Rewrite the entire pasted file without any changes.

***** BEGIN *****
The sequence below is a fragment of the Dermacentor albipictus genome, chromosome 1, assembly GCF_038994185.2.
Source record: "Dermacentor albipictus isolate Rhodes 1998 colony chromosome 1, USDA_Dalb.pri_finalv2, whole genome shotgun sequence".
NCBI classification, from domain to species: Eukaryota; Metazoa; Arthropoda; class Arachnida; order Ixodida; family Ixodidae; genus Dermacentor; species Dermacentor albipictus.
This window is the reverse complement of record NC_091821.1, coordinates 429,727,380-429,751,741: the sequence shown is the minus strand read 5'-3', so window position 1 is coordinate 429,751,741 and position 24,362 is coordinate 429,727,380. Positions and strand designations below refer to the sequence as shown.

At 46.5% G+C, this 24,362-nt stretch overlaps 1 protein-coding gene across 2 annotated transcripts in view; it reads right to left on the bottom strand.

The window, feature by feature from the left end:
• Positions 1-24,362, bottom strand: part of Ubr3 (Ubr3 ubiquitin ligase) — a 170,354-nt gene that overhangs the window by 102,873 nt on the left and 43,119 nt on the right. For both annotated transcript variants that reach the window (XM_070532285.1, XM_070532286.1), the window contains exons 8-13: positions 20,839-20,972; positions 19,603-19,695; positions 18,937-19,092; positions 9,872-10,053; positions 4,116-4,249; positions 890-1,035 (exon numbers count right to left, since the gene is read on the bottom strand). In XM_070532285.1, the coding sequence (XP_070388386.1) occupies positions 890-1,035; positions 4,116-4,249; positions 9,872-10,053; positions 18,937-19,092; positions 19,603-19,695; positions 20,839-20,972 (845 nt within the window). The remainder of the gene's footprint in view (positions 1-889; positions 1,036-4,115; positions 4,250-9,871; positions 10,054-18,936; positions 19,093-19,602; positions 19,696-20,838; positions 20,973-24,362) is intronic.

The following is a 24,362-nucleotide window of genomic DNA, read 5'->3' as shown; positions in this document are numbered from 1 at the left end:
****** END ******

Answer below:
The sequence below is a fragment of the Dermacentor albipictus genome, chromosome 1, assembly GCF_038994185.2.
Source record: "Dermacentor albipictus isolate Rhodes 1998 colony chromosome 1, USDA_Dalb.pri_finalv2, whole genome shotgun sequence".
NCBI classification, from domain to species: Eukaryota; Metazoa; Arthropoda; class Arachnida; order Ixodida; family Ixodidae; genus Dermacentor; species Dermacentor albipictus.
This window is the reverse complement of record NC_091821.1, coordinates 429,727,380-429,751,741: the sequence shown is the minus strand read 5'-3', so window position 1 is coordinate 429,751,741 and position 24,362 is coordinate 429,727,380. Positions and strand designations below refer to the sequence as shown.

At 46.5% G+C, this 24,362-nt stretch overlaps 1 protein-coding gene across 2 annotated transcripts in view; it reads right to left on the bottom strand.

The window, feature by feature from the left end:
• Positions 1-24,362, bottom strand: part of Ubr3 (Ubr3 ubiquitin ligase) — a 170,354-nt gene that overhangs the window by 102,873 nt on the left and 43,119 nt on the right. For both annotated transcript variants that reach the window (XM_070532285.1, XM_070532286.1), the window contains exons 8-13: positions 20,839-20,972; positions 19,603-19,695; positions 18,937-19,092; positions 9,872-10,053; positions 4,116-4,249; positions 890-1,035 (exon numbers count right to left, since the gene is read on the bottom strand). In XM_070532285.1, the coding sequence (XP_070388386.1) occupies positions 890-1,035; positions 4,116-4,249; positions 9,872-10,053; positions 18,937-19,092; positions 19,603-19,695; positions 20,839-20,972 (845 nt within the window). The remainder of the gene's footprint in view (positions 1-889; positions 1,036-4,115; positions 4,250-9,871; positions 10,054-18,936; positions 19,093-19,602; positions 19,696-20,838; positions 20,973-24,362) is intronic.

The following is a 24,362-nucleotide window of genomic DNA, read 5'->3' as shown; positions in this document are numbered from 1 at the left end: